Euro­zone growth slows, while France and Italy fal­ter

The Myanmar Times - - Business -

SEC­OND quar­ter growth in the Euro­zone slowed sharply weighed down by Brexit con­cerns and a poor per­for­mance in strug­gling France and Italy.

Growth in the 19-na­tion euro­zone came in at 0.3 per­cent, down from 0.6pc in the three months to Jan­uary but un­changed from the ini­tial estimate given last month, the Euro­stat sta­tis­tics agency said.

The 0.3pc quar­terly gain was in line with av­er­age fore­casts com­piled by data com­pany Fact­set.

An­a­lysts said at the time of the ini­tial re­lease that un­cer­tainty in the run-up to Bri­tain’s shock June 23 vote to quit the Euro­pean Union had likely damp­ened ac­tiv­ity af­ter a very strong first quar­ter.

Com­pared with a year ear­lier, the euro­zone ex­panded 1.6pc in the three months to June, also un­changed from the ini­tial es­t­wi­mate.

Ger­many, Europe’s big­gest econ­omy, did bet­ter than ex­pected with a gain of 0.4pc in the sec­ond quar­ter, down from 0.7pc in the first.

Ger­man of­fi­cials said the rel­a­tively strong per­for­mance re­flected a pick-up in ex­ports while pri­vate and pub­lic sec­tor con­sump­tion also in­creased.

On the down­side, sec­on­dranked France slumped to zero growth from 0.7pc in the first, stok­ing con­cerns over the eco­nomic out­look.

The Bank of France now ex­pects growth of 0.3pc in the third quar­ter, af­ter its 0.2pc growth estimate for the sec­ond quar­ter was squashed.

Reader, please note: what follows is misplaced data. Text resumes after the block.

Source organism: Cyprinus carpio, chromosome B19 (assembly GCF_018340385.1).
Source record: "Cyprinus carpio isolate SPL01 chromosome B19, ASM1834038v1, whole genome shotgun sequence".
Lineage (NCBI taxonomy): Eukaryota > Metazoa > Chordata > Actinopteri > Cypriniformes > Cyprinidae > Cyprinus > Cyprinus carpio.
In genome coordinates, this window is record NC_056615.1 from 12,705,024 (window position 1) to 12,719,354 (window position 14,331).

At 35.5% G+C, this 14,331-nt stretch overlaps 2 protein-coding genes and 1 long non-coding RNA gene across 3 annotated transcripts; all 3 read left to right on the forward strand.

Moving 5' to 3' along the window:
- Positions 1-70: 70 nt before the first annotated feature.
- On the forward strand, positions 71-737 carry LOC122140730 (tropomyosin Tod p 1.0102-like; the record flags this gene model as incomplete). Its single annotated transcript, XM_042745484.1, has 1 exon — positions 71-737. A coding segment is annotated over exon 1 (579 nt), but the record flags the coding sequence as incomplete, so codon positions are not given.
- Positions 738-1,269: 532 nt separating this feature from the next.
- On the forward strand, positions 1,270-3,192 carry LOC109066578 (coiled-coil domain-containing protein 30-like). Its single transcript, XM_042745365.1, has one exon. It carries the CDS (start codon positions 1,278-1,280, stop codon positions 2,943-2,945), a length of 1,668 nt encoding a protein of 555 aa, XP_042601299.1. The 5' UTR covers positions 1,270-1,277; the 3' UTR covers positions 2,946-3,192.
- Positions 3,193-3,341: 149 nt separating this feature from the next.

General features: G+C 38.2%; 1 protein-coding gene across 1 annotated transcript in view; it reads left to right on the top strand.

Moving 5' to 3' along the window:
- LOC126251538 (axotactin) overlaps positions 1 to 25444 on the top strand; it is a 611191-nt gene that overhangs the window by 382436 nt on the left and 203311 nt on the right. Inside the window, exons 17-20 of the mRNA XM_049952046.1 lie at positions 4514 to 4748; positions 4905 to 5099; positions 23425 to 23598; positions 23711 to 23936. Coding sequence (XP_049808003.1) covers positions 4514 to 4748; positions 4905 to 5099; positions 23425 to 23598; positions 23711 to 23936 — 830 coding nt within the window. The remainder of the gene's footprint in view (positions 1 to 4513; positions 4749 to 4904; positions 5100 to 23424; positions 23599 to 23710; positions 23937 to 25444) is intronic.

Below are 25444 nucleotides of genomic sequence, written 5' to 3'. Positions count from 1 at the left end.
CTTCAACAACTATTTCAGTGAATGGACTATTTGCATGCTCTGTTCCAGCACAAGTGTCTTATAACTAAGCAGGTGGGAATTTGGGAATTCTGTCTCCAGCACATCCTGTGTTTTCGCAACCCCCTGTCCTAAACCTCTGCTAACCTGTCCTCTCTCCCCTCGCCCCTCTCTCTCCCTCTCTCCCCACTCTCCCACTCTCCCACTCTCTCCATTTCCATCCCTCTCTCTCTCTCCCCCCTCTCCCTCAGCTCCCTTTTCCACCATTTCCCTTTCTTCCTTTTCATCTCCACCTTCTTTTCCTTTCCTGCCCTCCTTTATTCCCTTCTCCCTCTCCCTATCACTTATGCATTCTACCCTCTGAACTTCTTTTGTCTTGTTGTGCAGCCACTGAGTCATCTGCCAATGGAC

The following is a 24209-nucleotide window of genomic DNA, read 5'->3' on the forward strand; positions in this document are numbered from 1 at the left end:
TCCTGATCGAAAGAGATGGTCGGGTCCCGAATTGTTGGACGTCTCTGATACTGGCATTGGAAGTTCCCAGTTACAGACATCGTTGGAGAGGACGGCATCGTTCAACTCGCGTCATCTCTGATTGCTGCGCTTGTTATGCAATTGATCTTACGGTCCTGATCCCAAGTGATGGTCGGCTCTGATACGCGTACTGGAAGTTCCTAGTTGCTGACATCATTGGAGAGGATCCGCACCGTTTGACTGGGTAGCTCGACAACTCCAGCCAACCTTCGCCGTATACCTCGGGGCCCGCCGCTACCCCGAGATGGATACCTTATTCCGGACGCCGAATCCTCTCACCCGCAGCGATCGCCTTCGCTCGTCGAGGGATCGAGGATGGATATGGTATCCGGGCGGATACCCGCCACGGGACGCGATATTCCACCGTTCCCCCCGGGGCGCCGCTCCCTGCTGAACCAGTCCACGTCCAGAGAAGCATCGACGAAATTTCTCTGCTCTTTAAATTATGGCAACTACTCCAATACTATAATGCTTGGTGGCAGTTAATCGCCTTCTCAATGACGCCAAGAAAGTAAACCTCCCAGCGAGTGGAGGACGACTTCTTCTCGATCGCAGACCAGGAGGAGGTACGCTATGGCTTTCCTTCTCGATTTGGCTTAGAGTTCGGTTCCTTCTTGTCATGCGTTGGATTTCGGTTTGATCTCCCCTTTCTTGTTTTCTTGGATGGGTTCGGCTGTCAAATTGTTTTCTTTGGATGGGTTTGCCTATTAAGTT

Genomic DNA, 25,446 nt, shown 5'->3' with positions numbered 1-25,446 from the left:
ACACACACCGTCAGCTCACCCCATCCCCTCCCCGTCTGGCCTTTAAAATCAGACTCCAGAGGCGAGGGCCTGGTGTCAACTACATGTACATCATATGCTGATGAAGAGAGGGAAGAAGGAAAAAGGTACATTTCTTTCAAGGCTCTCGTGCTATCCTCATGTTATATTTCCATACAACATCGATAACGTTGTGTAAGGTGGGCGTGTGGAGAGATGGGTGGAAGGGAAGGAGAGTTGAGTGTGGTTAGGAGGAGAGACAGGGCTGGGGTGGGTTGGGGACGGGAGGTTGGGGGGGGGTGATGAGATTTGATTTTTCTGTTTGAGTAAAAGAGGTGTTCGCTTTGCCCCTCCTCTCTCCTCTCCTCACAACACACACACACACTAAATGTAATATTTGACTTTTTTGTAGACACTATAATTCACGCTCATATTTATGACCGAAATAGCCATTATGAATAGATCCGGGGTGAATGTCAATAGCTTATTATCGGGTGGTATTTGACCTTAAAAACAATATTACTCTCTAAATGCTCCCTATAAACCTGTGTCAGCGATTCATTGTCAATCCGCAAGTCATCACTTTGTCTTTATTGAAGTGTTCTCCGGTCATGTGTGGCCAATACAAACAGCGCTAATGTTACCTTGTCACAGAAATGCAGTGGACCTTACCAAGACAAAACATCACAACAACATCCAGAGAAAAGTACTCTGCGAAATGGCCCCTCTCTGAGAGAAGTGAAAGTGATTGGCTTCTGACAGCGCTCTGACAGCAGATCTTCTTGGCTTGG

French in­dus­trial pro­duc­tion dropped for a sec­ond straight month in June, an out­come an­a­lysts said was alarm­ing. Out­put fell 0.8pc in June, af­ter drop­ping 0.5pc in May.

For the euro­zone as a whole, June in­dus­trial out­put rose 0.6pc af­ter a fall of 1.2pc in May to give a year-on-year gain of 0.4pc, Euro­stat said.

Italy, whose banks are un­der great pres­sure, slowed to zero growth in the sec­ond quar­ter af­ter a rise of 0.3pct in the first.

The Ital­ian econ­omy emerged from three years of re­ces­sion at the start of 2015 but gains since then have been min­i­mal.

The In­ter­na­tional Mon­e­tary Fund last month cut its Italy growth fore­cast from 1.1pc to 0.9pc, largely to take ac­count of the neg­a­tive Brexit im­pact.

Spain, still bounc­ing back strongly af­ter years in re­ces­sion, grew 0.7pc, just down from the 0.8pc ex­pan­sion of the first quar­ter.

Non-Euro­zone Bri­tain gained 0.6pc from 0.4pc pre­vi­ously.

Ear­lier this month, the Bank of Eng­land slashed in­ter­est rates to a record low 0.25pc and an­nounced a vast stim­u­lus pack­age to off­set the fall­out from the Brexit vote.

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